Service providers are moving ahead to an ICT (Information and Computing Technology) services model, dropping the old labels of “phone” and “network.” A broader range of services, beyond connectivity and bandwidth, includes unified communications applications for robust collaboration, presence, high-quality voice and video. And these applications are made to reach users wherever they may be, from home to airport to office to … anywhere, with support for a wide variety of devices. This a fundamental shift in focus, away from network infrastructure and toward the end user experience.
In this new paradigm, service providers must manage both network and the applications, both the devices themselves and the end user experience on them. This is necessary to provide proactive support, preventing problems from impacting the users’ UC experience, especially in the case of high-quality voice and video services.
This requires a change to the service management approach. The days of having support resources just waiting for problems to be logged by users are now gone, especially in the case of real-time voice and video service delivery. IT teams now must work proactively, monitoring service levels in real time and taking corrective action before issues become service-affecting. This drives customer satisfaction, but it also saves tremendous cost by streamlining support and reducing incidents.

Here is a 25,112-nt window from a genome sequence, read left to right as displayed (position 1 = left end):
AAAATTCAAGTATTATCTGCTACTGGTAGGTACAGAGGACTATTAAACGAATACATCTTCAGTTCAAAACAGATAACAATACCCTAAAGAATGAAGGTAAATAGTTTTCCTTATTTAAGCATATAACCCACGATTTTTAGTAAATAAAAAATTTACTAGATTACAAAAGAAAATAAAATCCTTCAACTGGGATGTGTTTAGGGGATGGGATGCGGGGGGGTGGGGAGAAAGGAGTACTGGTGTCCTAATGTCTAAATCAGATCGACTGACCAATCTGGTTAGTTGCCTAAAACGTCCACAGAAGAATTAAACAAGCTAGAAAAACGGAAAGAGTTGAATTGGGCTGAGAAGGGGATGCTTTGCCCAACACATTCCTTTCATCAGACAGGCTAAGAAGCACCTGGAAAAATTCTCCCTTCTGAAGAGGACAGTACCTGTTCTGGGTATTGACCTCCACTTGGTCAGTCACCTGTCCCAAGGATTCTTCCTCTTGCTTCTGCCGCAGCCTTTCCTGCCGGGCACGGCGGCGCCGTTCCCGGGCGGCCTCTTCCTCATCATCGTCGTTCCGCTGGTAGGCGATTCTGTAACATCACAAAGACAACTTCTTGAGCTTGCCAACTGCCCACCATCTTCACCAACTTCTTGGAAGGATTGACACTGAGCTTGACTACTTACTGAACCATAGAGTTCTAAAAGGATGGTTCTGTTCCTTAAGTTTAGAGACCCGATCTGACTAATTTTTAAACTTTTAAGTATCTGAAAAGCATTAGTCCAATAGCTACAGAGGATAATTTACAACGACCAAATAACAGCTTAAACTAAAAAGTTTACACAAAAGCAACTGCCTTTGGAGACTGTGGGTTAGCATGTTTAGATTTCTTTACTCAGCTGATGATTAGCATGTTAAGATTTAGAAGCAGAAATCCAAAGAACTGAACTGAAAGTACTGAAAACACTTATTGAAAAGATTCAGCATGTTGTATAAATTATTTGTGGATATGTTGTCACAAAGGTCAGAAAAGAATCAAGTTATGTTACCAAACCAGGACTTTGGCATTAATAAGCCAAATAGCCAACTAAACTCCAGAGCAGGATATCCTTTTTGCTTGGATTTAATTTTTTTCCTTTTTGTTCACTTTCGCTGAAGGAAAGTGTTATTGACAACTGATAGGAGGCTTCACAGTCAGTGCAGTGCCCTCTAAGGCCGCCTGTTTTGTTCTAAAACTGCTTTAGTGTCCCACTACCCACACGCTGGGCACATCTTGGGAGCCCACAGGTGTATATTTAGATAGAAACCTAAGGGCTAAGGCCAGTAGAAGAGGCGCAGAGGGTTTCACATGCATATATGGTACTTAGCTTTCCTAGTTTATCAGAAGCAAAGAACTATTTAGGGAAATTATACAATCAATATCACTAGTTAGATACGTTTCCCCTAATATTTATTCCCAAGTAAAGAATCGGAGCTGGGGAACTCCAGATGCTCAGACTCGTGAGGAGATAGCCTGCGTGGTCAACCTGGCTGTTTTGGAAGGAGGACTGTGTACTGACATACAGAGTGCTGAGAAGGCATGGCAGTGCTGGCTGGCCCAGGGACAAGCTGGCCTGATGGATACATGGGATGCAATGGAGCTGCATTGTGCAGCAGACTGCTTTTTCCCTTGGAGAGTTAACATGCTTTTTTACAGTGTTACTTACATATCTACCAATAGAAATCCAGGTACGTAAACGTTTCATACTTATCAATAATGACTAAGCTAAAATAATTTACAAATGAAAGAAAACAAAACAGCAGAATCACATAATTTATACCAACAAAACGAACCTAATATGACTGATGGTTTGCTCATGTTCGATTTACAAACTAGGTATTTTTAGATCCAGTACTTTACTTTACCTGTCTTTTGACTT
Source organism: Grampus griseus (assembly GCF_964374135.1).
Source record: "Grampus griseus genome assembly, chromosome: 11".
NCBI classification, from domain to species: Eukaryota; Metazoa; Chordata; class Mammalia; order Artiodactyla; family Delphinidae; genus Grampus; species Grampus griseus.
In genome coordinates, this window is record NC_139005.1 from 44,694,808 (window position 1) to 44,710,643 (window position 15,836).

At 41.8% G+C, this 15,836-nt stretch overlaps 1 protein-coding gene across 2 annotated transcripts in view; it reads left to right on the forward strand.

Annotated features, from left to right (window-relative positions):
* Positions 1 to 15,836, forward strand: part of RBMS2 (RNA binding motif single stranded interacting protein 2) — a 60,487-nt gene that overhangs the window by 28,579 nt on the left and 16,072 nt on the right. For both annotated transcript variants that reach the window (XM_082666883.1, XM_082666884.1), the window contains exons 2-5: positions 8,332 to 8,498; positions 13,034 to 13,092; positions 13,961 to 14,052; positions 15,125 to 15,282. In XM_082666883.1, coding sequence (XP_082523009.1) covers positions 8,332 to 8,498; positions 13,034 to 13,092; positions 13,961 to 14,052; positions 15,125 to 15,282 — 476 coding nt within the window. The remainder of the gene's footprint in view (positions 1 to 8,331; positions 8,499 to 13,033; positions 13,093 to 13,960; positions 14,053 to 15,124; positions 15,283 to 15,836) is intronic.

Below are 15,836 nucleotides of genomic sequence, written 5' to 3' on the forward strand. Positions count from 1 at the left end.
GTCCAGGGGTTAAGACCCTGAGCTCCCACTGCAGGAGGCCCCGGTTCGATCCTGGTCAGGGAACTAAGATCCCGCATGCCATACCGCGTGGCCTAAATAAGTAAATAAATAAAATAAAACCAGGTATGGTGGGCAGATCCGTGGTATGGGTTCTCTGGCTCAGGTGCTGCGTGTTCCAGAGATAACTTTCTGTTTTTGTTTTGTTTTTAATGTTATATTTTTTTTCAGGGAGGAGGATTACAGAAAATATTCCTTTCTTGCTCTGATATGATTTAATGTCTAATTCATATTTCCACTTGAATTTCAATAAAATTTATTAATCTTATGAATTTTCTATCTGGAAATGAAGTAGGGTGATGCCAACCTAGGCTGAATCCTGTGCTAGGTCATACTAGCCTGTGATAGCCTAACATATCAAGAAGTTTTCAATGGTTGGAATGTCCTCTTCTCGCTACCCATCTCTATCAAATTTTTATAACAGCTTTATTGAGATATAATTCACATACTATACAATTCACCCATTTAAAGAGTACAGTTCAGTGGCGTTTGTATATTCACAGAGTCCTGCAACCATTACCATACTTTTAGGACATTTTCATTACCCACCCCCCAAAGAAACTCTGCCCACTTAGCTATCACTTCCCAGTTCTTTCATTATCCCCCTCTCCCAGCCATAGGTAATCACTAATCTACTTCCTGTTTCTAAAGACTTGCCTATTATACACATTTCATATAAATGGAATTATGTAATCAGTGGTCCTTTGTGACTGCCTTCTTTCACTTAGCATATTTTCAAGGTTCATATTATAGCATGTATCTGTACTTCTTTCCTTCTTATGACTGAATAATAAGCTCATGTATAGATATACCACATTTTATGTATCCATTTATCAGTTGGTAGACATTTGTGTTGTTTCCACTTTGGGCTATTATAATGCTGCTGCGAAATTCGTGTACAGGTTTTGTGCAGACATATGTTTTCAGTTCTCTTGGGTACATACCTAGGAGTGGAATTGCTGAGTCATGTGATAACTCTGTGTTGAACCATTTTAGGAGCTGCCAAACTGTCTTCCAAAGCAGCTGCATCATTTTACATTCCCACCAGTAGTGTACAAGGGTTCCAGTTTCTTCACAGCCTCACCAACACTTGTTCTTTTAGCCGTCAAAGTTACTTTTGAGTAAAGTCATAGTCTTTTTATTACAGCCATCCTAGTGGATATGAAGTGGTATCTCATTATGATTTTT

Consider a desktop VoIP user that complains of voice distortion on their inbound calls, or a mobile enterprise VoIP user who can’t hear the other party while roaming because the speech volume is changing. These are typical examples of problems that impact users today, and, in turn, impact the profit on delivery of these services. Standard network tools and old processes are not suitable for real-time communications and the increasing environment of multiple media types, vendors, and devices.
Customers often complain of call distortion, echo and noise when they experience voice quality problems, despite pre- and post-deployment VoIP network testing. In fact, the majority of IP telephony and network management software vendors offer only Quality of Service (QoS)-based management as their solution for UC. But QoS will miss most of the problems likely to affect the end user.
The ability to measure actual user experience – Quality of Experience (QoE) – as well as network-related QoS is a fundamental requirement in order to deliver and manage a consistent and acceptable UC user experience, and tie that delivery to an acceptable service level. It is the combination of QoS and QoE monitoring and reporting that makes for a good UC applications performance management strategy.
What’s more, vendors and managed service providers (MSPs) need to recognize that Service Level Agreements (SLAs) are evolving around UC. Businesses demand more than availability-based agreements. They require usability-based agreements. And these new SLAs must be based on visible, measurable, enforceable metrics. A program of consistently measuring all facets of quality in UC, end to end, should be an integral part of any service management program today.
Mark Hemmert is the Vice President of Sales and Operations for Psytechnics. Hemmert joined the company in November 2007.